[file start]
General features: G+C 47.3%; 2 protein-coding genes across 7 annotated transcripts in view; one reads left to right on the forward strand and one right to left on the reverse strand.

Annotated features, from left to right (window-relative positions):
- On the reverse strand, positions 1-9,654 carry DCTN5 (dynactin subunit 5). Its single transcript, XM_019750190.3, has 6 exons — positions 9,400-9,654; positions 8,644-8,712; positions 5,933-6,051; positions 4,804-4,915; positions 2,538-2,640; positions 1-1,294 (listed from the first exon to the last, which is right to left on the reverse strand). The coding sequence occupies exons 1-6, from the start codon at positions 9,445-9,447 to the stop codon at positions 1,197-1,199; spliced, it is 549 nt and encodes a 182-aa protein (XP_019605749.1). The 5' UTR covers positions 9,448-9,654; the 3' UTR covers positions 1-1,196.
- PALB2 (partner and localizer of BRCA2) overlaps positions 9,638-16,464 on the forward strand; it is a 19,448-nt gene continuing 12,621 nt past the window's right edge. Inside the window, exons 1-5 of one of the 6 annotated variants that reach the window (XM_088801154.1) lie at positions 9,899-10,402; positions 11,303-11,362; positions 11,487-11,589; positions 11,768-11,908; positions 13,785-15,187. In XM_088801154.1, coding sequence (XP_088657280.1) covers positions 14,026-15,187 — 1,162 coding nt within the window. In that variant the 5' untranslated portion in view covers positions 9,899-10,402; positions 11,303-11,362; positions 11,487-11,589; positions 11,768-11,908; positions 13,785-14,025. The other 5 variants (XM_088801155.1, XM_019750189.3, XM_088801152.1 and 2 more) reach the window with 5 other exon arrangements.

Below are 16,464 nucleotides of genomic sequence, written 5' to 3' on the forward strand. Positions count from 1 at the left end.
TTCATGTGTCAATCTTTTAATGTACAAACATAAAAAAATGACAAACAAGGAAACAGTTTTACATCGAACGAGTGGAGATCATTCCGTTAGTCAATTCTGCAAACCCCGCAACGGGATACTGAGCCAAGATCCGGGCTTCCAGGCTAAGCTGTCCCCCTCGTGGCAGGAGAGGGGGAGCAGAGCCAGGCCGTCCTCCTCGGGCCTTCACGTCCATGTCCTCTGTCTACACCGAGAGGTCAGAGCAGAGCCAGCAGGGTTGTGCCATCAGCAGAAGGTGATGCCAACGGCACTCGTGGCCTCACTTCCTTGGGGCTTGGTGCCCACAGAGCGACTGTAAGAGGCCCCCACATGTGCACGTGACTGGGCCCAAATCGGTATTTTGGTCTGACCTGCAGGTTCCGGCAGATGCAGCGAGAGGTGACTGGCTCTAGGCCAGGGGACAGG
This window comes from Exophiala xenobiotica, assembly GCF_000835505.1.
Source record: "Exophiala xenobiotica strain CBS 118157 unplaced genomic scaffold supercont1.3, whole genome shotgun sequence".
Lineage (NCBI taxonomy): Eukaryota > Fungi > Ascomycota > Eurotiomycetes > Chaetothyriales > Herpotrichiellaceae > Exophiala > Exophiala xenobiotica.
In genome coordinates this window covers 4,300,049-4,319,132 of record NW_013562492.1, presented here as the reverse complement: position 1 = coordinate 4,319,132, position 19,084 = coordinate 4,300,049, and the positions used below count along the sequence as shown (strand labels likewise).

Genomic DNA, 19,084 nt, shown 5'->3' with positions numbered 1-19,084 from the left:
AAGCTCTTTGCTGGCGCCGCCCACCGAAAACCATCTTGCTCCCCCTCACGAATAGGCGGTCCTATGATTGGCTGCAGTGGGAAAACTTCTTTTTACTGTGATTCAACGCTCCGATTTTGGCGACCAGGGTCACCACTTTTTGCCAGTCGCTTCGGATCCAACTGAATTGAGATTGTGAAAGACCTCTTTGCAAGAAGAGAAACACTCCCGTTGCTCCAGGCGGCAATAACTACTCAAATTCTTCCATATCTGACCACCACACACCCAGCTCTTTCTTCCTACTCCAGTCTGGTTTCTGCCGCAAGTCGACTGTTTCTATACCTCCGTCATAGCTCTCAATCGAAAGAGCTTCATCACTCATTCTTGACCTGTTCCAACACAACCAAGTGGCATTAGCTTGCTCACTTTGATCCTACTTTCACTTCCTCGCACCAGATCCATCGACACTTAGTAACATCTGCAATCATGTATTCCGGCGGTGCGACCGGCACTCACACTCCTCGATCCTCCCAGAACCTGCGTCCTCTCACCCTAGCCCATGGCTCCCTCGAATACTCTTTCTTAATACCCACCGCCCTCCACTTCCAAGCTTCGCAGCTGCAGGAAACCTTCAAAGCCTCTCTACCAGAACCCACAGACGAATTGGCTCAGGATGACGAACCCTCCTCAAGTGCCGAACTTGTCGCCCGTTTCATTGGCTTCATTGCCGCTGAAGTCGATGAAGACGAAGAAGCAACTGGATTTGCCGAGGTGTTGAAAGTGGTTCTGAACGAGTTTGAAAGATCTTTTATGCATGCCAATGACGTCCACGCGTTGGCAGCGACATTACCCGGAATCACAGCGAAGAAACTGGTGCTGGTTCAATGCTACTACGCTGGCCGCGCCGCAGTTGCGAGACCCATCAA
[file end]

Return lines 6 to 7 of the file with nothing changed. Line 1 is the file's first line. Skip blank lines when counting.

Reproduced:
TTCATGTGTCAATCTTTTAATGTACAAACATAAAAAAATGACAAACAAGGAAACAGTTTTACATCGAACGAGTGGAGATCATTCCGTTAGTCAATTCTGCAAACCCCGCAACGGGATACTGAGCCAAGATCCGGGCTTCCAGGCTAAGCTGTCCCCCTCGTGGCAGGAGAGGGGGAGCAGAGCCAGGCCGTCCTCCTCGGGCCTTCACGTCCATGTCCTCTGTCTACACCGAGAGGTCAGAGCAGAGCCAGCAGGGTTGTGCCATCAGCAGAAGGTGATGCCAACGGCACTCGTGGCCTCACTTCCTTGGGGCTTGGTGCCCACAGAGCGACTGTAAGAGGCCCCCACATGTGCACGTGACTGGGCCCAAATCGGTATTTTGGTCTGACCTGCAGGTTCCGGCAGATGCAGCGAGAGGTGACTGGCTCTAGGCCAGGGGACAGG
This window comes from Exophiala xenobiotica, assembly GCF_000835505.1.